Our industry as a whole ignores what it doesn’t know. This is a fact. “I have never listened to RSG. Or Ukhozi. Because I’m ignorant of the station, its content and nuances, best I don’t place advertising revenue there. Hell, I’d hate to be caught out!”
There is something special about hearing something in your home language. Many South Africans will not understand this, but when you converse for 80% of your day in a language that is not your own, you yearn to speak, hear, and absorb what is so core to you – your home language.
I am a proud Afrikaner. When I watch television in Afrikaans it is a different experience to watching it in English. When I read Afrikaans, it touches a certain part of my spirit that English never will. And of course when I listen to radio in Afrikaans, my soul jumps for joy.
Vernacular language media brings with it something incredibly powerful. It speaks to a person’s core, their culture, the deepest part of their being. It elicits emotions and feelings in a way that no other media can. Whether that vernacular be Afrikaans, Sotho, or Hindi – it is powerful. And that is why media types that can communicate in the vernacular are so incredibly strong.
kykNET is a powerhouse on the DStv bouquet. Ukhozi FM has more listeners than any other radio station in the country, and is rumoured to be the third biggest station in the world. If one looks at the top 10 performing programmes of 2012 against LSM 8-10, five of them are in Afrikaans.
From a print perspective, we are also seeing Zulu language newspapers excelling. A quick look at the circulation of a title like Isolezwe demonstrates this.
So why then do some of these media lag so far behind traditional English language media in advertising revenue? The audiences are clearly there, but what about the ad revenue?
Allow me to demonstrate.
RSG – Radio Sonder Grense (Radio Without Borders) – is actually an amazing radio station. It has just over two million loyal listeners. More than half of them are in LSM 8-10. At two million, it has more listeners than many other more ‘popular’ radio stations like 94.7 Highveld Stereo, Talk Radio 702, 94.5 Kfm, East Coast Radio, 567 CapeTalk and Jacaranda FM.
Yet every single radio station mentioned above earns more advertising revenue than RSG. In some instances a lot more. According to AdEx, Jacaranda and Highveld earn four times more revenue than RSG. If you think they earn this revenue because they have a core LSM 8-10 listenership you would be wrong. Jacaranda have fewer LSM 8-10 listeners than RSG, and RSG has the same number of LSM 8-10 listeners as Highveld.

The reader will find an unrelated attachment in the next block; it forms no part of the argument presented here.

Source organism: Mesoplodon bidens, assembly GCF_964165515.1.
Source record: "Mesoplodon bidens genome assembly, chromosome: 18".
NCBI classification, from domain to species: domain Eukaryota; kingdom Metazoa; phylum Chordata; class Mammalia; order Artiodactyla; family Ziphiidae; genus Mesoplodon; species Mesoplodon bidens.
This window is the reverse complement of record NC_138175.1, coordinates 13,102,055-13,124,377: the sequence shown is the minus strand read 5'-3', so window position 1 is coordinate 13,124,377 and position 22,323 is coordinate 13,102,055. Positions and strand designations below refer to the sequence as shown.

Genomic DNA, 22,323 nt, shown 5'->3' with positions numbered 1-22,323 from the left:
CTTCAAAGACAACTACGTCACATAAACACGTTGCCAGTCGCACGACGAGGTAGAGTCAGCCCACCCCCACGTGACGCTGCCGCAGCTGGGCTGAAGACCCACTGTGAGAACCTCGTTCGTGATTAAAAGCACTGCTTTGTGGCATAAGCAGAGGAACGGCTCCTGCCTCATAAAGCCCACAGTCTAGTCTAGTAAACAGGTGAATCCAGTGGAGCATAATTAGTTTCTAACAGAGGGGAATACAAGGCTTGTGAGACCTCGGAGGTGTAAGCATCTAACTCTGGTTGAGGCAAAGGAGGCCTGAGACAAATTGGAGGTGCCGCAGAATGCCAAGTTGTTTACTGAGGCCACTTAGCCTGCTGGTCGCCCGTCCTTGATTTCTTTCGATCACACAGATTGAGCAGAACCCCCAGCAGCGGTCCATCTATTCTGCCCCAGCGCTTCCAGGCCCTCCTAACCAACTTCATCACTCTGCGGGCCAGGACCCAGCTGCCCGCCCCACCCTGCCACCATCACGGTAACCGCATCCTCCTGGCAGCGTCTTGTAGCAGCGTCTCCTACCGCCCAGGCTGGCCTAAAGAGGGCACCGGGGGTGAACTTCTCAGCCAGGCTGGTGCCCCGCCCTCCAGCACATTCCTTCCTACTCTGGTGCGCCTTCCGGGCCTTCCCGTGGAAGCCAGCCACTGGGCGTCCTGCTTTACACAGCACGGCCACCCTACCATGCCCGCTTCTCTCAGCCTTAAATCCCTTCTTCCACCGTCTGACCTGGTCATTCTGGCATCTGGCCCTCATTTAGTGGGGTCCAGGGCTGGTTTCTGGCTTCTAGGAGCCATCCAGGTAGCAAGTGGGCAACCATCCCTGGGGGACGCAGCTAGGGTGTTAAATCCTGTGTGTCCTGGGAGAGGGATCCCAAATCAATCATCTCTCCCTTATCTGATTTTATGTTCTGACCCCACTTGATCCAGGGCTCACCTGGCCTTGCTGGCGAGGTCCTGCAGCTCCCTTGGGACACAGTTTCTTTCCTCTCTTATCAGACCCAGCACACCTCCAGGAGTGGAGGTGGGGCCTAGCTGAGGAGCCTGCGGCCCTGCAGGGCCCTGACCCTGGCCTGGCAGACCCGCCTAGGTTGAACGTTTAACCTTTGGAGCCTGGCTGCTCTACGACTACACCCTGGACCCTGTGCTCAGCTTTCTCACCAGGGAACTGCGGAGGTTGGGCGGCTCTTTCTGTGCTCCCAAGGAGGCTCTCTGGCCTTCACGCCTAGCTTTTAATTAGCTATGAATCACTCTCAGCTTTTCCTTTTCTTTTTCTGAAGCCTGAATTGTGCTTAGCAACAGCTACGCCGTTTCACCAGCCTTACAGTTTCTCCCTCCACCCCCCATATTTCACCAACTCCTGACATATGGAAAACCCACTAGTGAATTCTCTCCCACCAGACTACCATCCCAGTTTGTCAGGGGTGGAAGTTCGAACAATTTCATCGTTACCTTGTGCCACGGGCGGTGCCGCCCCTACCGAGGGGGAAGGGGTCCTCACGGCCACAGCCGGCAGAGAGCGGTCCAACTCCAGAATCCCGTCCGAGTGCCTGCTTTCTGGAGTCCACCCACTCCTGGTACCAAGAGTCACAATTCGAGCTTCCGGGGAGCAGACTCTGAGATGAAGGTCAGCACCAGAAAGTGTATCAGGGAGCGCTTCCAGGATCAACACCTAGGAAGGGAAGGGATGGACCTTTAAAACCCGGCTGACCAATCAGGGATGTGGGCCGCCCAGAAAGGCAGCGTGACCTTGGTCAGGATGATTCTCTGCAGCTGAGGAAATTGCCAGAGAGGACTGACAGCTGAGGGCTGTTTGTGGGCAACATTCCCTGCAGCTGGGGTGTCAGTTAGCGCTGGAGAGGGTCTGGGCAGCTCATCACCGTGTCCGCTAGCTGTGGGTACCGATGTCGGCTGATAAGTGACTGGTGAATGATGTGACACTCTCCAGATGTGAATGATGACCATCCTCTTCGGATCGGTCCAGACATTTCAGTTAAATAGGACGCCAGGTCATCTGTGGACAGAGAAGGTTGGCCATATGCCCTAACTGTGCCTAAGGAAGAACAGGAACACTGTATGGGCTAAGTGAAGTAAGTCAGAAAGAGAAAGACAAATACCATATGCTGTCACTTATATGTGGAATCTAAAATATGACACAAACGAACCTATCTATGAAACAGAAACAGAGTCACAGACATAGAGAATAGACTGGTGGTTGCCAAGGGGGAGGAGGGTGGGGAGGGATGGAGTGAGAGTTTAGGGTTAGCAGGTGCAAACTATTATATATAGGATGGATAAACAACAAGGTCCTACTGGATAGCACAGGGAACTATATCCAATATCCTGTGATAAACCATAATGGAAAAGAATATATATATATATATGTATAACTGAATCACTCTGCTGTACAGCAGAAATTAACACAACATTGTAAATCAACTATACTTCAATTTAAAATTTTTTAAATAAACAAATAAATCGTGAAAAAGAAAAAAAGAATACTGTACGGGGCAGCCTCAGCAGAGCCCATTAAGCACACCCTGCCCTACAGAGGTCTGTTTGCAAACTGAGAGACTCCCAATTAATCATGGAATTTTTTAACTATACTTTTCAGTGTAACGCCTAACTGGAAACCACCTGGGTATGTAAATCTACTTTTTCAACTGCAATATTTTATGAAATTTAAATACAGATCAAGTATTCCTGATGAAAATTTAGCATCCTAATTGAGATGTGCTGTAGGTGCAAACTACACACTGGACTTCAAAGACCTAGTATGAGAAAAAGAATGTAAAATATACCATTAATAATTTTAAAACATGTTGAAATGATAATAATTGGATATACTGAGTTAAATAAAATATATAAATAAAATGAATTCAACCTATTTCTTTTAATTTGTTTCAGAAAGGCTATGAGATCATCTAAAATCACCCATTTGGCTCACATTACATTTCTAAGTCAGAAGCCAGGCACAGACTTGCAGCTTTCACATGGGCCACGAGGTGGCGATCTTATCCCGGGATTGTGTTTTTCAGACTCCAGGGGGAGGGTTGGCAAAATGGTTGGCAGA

But the picture gets worse!
CapeTalk earns more advertising revenue than RSG. However, CapeTalk has 137 000 listeners, and RSG has 2 090 000. RSG has
1.1 million LSM 8-10 listeners – nearly 10 times more than the total listenership of the total CapeTalk audience.
Something smells off…
Ukhozi FM is another good example. According to AdEx, it earns R245 million per year. That is 55% of the advertising revenue of 702. Only difference is that Ukhozi FM has 6.9 million listeners and 702 has 794 000 listeners. Six million more listeners and 55% of the advertising revenue! Oh, and by the way, Ukhozi FM has more LSM 8-10 listeners than 702.
So let me state that I am not having a go at 702, CapeTalk, Jacaranda or Highveld. I think if anything it is a compliment to their amazing sales teams who make sure that they get their fair share of advertising revenue and then some. They have amazing products.
It bears repeating: our industry as a whole ignores what it doesn’t know. This is a fact. “I have never listened to RSG. Or Ukhozi. Because I’m ignorant of the station, its content and nuance, best I don’t place advertising revenue there. Hell, I’d hate to be caught out!”
No surprise that the top revenue earners in radio are all stations based in Cape Town and Johannesburg. Clients and media planners too often plan and book on stations they know, and listen to themselves, instead of trusting the numbers. If you trust the numbers, vernacular media would receive more support.
Vernacular media is incredibly powerful. You touch souls. You leverage understanding. You identify with some deep-seated emotions. It requires more work to produce an ad in the vernacular, but your impact will be that much greater! It performs superbly well, and is often sold short because people just don’t understand it.
Chris Botha is the group managing director of The MediaShop.
Want to continue this conversation on The Media Online platforms? Comment on Twitter @MediaTMO or on our Facebook page. Send us your suggestions, comments, contributions or tip-offs via e-mail to firstname.lastname@example.org.